By ALEX GIMARC
Last month, I wrote about Chugach Electric Association’s new dalliance with renewable energy, pursuing a pair of projects, a 122 MW wind farm west of Mount Susitna and a 120 MW solar farm near Point MacKenzie. The piece went on to note a few obvious problems with pursuing solar and wind projects for basic generation. This one will take a closer look at solar energy in the Railbelt.
The US Energy Information Administration (EIA) describes solar energy generation in Alaska as mostly in the form of small-scale application for off grid, remote use. There are about 2,000 of them connected to the Railbelt grid, producing perhaps 5% of the total energy of the three existing utility-scale solar farms statewide.
Today, there are two operating solar farms in the Railbelt. Golden Valley Electric Association (GVEA) operates the GVEA Solar Farm, currently rated at 563 kilowatts (kW). It has an 8.4% capacity factor, meaning that on average, it generates 8.4% of its installed rated capacity. An interesting twist to the GVEA project is dual sided solar arrays which produce a bit of electricity from light reflected off snow. On its best day, the GVEA solar farm generated 69% of its rated capacity.
Golden Valley is rightfully quite pleased with their foray into solar and was very helpful gathering information about it. Sadly, they were the only Railbelt solar farm owner / operator / contractor who responded to queries for information.
The other Railbelt solar farm is the Willow Solar Farm, initially a 140-kW pilot project. An expansion to 1.2 MW was approved in 2019. None of the entities involved in the project, Renewable Independent Power Producer (Renewable IPP) or the Alaska Energy Authority (AEA) were interested in providing any information about performance of this project, so I will assume it is not more efficient than the GVEA project.
Suzanne Downing covered installation of 78 kW of solar panels on top of the Egan Center in 2020. I did a follow-up piece a month later. This installation was completed under the auspices of then Mayor Berkowitz’s Climate Action Plan, written and executed by recently elected Chugach Board Member Suzanne Fleek-Green. Attempts to get performance information out of the Muni at the time and recently were ignored, so once again, the only conclusion is to use GVEA’s performance data for this installation.
In addition to highly variable output and low average output compared with other forms of generation, solar farms require a lot of land. GVEA’s solar farm occupies 12,000 m2 (0.01 km2, 3 acres). The Willow project is larger, occupying 69,000 m2 (0.7 km2, 17 acres). It also uses nearly 3 times the land per kilowatt produced than GVEA. Land use comparisons between different types of electrical generation suggest area needed for Chugach’s proposed solar farm may be in the 4 square kilometer (km2) range.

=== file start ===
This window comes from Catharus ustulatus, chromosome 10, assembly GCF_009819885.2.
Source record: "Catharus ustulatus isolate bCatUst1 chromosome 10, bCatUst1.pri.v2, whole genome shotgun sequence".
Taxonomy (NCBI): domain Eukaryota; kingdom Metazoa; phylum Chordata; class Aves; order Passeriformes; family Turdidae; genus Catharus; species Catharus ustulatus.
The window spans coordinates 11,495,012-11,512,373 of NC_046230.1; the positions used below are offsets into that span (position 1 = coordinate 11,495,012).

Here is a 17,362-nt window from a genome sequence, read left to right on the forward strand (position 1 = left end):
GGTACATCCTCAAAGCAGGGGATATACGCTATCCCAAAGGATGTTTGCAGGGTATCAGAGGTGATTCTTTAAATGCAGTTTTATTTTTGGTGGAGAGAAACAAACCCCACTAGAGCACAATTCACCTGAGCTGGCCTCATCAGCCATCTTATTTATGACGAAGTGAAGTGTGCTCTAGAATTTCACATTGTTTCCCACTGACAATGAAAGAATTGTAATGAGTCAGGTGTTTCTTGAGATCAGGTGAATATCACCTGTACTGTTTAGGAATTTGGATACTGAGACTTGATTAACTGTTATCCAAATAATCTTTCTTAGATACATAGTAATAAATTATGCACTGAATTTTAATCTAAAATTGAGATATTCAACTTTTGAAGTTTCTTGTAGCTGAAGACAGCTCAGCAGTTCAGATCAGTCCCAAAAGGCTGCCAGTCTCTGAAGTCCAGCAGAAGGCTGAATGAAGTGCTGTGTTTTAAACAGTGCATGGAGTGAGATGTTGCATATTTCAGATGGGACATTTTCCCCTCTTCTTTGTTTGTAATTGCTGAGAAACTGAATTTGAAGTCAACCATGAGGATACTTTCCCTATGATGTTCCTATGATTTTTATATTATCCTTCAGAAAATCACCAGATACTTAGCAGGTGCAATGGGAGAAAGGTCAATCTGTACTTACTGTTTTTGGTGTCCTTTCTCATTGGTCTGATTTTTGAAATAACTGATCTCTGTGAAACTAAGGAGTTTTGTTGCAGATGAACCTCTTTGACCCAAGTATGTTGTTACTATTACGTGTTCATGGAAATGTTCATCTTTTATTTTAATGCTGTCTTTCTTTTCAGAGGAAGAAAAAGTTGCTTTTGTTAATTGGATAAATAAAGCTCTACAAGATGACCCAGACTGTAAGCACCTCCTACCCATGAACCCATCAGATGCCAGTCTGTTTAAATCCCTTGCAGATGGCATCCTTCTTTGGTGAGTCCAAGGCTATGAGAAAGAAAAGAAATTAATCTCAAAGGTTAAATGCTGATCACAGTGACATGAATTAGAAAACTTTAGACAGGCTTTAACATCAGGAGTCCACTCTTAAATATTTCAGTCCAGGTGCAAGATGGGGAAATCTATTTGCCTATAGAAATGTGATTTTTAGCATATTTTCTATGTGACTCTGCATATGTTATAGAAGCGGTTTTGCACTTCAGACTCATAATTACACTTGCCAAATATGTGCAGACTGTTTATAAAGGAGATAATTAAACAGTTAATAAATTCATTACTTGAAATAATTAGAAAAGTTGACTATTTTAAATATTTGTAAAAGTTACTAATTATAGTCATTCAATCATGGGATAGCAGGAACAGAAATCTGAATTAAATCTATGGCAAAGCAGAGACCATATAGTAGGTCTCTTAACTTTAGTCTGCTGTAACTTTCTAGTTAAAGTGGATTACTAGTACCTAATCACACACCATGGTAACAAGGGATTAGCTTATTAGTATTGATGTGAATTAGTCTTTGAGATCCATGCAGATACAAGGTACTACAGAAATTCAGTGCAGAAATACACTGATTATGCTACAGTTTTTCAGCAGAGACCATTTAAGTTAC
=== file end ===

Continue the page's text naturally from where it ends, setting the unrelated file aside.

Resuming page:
If we choose to expand solar use to the size necessary for utility-level generation requirements, we will consume massive amounts of land in the MatSu, where the locals are fighting tooth and nail to defeat the proposed West Susitna Access Road. If you build something this big, you are going to need access to it.
There are three conclusions that we can arrive at from this analysis:
- Solar output is very low compared with installed generation, averaging 8.4% here in the Railbelt. It is also highly variable, ranging 8 times over its average output at its maximum, all the way down to zero during the height of winter where electrical generation is most needed.
- Solar farms use a lot of land. We are looking at square kilometers necessary for Chugach’s proposed solar farm.
- Finally, governments, advocates, and their contractors are remarkably tight lipped when asked about performance data on their installations. My experience is when they are not answering questions, this means they are hiding something, lying by omission to the taxpaying public.
From my perspective, GVEA is doing this right as best I can figure out. They are to be commended. All other utility sized solar proposals need to be engaged with a very, very high level of skepticism, as unicorns and pixie dust aren’t going to keep us warm or the lights on in the dead of winter should these guys make their promised substantial move to renewables.
“I’ve got a secret” is hardly a positive governance model, though increasingly popular these days on the political left.
Alex Gimarc lives in Anchorage since retiring from the military in 1997. His interests include science and technology, environment, energy, economics, military affairs, fishing and disabilities policies. His weekly column “Interesting Items” is a summary of news stories with substantive Alaska-themed topics. He was a small business owner and Information Technology professional.